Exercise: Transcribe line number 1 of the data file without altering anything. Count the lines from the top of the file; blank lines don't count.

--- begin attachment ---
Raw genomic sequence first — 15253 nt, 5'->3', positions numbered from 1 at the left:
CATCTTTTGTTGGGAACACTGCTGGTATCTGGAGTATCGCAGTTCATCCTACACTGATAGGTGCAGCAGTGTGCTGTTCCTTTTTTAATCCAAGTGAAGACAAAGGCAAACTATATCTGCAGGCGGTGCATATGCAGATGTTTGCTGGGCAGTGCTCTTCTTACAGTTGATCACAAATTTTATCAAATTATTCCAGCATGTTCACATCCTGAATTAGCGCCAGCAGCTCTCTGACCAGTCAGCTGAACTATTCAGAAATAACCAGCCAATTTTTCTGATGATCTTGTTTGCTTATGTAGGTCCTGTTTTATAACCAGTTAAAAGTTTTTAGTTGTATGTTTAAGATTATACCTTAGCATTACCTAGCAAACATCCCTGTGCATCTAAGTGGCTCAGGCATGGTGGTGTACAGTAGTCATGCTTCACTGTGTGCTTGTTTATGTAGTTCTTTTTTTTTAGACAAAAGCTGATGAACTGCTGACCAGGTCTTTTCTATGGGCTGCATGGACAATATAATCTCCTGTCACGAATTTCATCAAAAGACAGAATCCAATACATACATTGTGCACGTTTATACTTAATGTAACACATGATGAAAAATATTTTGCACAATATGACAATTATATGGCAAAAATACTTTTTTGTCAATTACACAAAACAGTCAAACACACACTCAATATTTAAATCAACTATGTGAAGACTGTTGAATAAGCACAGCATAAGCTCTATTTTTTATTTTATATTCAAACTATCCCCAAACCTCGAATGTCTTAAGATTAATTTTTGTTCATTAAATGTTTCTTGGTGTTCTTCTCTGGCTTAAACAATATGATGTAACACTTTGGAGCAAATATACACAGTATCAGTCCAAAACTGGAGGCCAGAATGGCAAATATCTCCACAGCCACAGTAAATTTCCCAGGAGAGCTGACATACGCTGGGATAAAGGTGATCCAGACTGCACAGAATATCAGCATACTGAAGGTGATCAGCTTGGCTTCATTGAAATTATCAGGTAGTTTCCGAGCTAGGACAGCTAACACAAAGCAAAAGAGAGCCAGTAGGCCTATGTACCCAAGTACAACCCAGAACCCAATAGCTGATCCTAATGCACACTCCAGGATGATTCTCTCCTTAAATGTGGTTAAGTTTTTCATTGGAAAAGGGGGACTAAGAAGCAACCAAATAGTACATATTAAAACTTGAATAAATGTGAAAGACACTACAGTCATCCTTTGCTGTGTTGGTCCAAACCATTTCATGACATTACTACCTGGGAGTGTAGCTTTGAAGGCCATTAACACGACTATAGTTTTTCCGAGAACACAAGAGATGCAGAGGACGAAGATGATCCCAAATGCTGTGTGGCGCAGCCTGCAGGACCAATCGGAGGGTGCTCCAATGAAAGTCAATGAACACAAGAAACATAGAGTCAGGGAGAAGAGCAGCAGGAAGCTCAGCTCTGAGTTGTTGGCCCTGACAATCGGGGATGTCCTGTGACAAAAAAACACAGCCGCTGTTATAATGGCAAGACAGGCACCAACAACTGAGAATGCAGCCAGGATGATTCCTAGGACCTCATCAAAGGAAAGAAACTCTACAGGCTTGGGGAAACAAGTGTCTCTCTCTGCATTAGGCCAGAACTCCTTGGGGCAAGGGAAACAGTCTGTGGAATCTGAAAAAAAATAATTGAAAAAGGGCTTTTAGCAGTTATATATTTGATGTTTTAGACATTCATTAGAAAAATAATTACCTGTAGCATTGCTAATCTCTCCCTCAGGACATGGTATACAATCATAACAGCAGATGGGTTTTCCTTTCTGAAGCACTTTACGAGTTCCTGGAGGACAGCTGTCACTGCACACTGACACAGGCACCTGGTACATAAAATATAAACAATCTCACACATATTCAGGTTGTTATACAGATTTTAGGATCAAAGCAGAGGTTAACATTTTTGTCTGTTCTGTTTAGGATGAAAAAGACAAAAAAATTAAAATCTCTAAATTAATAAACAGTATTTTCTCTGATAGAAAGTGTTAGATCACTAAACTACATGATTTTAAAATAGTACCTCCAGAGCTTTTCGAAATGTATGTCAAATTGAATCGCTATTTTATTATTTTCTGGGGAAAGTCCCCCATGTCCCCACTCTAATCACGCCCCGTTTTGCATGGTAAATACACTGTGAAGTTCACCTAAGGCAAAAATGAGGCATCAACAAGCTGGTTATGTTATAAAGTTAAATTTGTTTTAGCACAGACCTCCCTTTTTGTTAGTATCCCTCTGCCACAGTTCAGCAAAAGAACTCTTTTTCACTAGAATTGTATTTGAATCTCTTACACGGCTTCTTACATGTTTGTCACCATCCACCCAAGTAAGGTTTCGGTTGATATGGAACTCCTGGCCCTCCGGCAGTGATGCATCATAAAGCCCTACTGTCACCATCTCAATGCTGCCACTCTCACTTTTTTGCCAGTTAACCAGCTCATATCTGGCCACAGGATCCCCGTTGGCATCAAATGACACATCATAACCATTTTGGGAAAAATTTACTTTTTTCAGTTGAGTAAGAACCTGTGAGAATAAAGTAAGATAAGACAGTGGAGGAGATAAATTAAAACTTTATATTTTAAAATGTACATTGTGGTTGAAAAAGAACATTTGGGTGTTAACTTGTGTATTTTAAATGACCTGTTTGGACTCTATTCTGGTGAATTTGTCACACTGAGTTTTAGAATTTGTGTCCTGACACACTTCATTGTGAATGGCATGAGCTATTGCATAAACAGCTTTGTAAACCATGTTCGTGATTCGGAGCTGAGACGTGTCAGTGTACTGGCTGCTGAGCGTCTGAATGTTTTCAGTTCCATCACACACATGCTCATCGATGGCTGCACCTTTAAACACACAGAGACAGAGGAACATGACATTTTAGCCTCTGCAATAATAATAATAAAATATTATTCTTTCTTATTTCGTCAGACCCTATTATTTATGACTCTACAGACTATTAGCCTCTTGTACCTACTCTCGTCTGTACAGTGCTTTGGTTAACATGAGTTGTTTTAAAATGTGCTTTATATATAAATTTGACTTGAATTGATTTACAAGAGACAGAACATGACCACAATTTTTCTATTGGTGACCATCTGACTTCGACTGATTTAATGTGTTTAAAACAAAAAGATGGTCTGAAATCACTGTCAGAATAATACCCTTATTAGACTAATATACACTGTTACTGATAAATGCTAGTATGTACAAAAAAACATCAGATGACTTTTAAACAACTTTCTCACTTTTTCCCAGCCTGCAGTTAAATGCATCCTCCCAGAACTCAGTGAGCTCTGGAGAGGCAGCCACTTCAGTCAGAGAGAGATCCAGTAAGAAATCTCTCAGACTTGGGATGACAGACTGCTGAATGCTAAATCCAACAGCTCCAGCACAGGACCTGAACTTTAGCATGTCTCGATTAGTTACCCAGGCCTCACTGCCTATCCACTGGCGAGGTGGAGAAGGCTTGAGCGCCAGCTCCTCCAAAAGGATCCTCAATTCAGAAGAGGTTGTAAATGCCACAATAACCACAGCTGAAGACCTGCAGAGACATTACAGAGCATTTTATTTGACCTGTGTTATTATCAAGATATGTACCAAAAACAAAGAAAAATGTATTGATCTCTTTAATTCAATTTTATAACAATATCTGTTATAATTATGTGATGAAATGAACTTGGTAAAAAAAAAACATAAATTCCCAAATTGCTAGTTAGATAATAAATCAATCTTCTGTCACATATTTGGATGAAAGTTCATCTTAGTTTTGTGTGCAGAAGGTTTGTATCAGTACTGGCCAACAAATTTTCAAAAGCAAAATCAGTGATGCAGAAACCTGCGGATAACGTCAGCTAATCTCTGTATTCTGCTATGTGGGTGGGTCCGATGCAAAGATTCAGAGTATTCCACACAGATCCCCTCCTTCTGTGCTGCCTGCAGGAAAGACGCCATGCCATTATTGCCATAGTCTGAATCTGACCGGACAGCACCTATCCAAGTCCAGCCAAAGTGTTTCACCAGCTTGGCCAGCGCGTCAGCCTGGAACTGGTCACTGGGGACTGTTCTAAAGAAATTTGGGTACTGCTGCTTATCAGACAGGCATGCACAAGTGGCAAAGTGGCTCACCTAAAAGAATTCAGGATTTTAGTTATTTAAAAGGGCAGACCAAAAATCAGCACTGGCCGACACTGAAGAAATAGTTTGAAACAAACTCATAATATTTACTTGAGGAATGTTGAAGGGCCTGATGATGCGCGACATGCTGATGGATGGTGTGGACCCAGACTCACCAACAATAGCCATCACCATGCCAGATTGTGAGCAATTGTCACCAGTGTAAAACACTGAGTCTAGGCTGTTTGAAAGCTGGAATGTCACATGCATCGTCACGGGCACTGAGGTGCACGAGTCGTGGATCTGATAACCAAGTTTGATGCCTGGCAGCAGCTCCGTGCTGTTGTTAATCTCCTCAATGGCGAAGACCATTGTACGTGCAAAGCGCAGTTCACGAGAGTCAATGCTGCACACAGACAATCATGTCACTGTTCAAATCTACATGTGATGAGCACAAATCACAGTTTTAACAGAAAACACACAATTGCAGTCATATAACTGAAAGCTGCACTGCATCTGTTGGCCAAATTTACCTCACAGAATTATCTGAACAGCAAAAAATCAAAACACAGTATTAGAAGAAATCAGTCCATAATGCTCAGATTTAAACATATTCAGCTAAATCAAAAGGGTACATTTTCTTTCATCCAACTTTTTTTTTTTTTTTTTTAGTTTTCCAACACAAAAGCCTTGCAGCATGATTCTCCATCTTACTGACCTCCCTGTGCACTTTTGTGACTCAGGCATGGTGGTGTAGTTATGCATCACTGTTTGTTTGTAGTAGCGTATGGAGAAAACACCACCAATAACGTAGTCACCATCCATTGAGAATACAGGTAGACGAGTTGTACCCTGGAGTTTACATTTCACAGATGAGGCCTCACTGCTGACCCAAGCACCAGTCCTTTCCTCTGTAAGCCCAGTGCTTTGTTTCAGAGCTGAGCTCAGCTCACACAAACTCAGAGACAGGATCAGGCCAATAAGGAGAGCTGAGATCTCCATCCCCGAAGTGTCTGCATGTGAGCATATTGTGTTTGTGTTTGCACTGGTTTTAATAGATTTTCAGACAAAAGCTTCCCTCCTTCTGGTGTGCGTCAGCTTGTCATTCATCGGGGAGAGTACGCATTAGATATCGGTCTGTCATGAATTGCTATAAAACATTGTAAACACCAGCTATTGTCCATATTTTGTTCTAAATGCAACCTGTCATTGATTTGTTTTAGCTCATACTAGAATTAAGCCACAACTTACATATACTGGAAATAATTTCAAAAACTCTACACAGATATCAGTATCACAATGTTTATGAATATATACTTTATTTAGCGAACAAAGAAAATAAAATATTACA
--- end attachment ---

Raw genomic sequence first — 15253 nt, 5'->3', positions numbered from 1 at the left: